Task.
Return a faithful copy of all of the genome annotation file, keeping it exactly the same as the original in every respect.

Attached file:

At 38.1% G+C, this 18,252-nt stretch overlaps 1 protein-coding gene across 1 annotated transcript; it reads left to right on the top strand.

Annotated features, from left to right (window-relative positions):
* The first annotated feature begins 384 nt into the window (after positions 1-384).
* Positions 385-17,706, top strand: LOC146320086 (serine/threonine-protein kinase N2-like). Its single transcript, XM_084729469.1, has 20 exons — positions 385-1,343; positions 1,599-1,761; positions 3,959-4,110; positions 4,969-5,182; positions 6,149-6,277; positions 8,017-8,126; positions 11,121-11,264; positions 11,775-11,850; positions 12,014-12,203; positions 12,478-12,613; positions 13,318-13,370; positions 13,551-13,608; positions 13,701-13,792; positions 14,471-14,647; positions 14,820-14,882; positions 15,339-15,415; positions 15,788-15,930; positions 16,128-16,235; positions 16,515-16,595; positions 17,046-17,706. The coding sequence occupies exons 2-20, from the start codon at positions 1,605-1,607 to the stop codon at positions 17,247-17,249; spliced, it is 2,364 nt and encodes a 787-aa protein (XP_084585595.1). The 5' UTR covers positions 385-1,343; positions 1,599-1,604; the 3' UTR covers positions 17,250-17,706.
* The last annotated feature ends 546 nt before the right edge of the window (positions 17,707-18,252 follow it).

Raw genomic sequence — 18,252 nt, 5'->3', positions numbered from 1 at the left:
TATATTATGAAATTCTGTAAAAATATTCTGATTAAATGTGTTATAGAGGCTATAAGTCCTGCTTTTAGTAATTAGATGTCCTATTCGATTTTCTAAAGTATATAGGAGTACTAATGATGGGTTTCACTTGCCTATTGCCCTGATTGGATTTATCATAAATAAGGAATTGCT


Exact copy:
At 38.1% G+C, this 18,252-nt stretch overlaps 1 protein-coding gene across 1 annotated transcript; it reads left to right on the top strand.

Annotated features, from left to right (window-relative positions):
* The first annotated feature begins 384 nt into the window (after positions 1-384).
* Positions 385-17,706, top strand: LOC146320086 (serine/threonine-protein kinase N2-like). Its single transcript, XM_084729469.1, has 20 exons — positions 385-1,343; positions 1,599-1,761; positions 3,959-4,110; positions 4,969-5,182; positions 6,149-6,277; positions 8,017-8,126; positions 11,121-11,264; positions 11,775-11,850; positions 12,014-12,203; positions 12,478-12,613; positions 13,318-13,370; positions 13,551-13,608; positions 13,701-13,792; positions 14,471-14,647; positions 14,820-14,882; positions 15,339-15,415; positions 15,788-15,930; positions 16,128-16,235; positions 16,515-16,595; positions 17,046-17,706. The coding sequence occupies exons 2-20, from the start codon at positions 1,605-1,607 to the stop codon at positions 17,247-17,249; spliced, it is 2,364 nt and encodes a 787-aa protein (XP_084585595.1). The 5' UTR covers positions 385-1,343; positions 1,599-1,604; the 3' UTR covers positions 17,250-17,706.
* The last annotated feature ends 546 nt before the right edge of the window (positions 17,707-18,252 follow it).

Raw genomic sequence — 18,252 nt, 5'->3', positions numbered from 1 at the left:
TATATTATGAAATTCTGTAAAAATATTCTGATTAAATGTGTTATAGAGGCTATAAGTCCTGCTTTTAGTAATTAGATGTCCTATTCGATTTTCTAAAGTATATAGGAGTACTAATGATGGGTTTCACTTGCCTATTGCCCTGATTGGATTTATCATAAATAAGGAATTGCT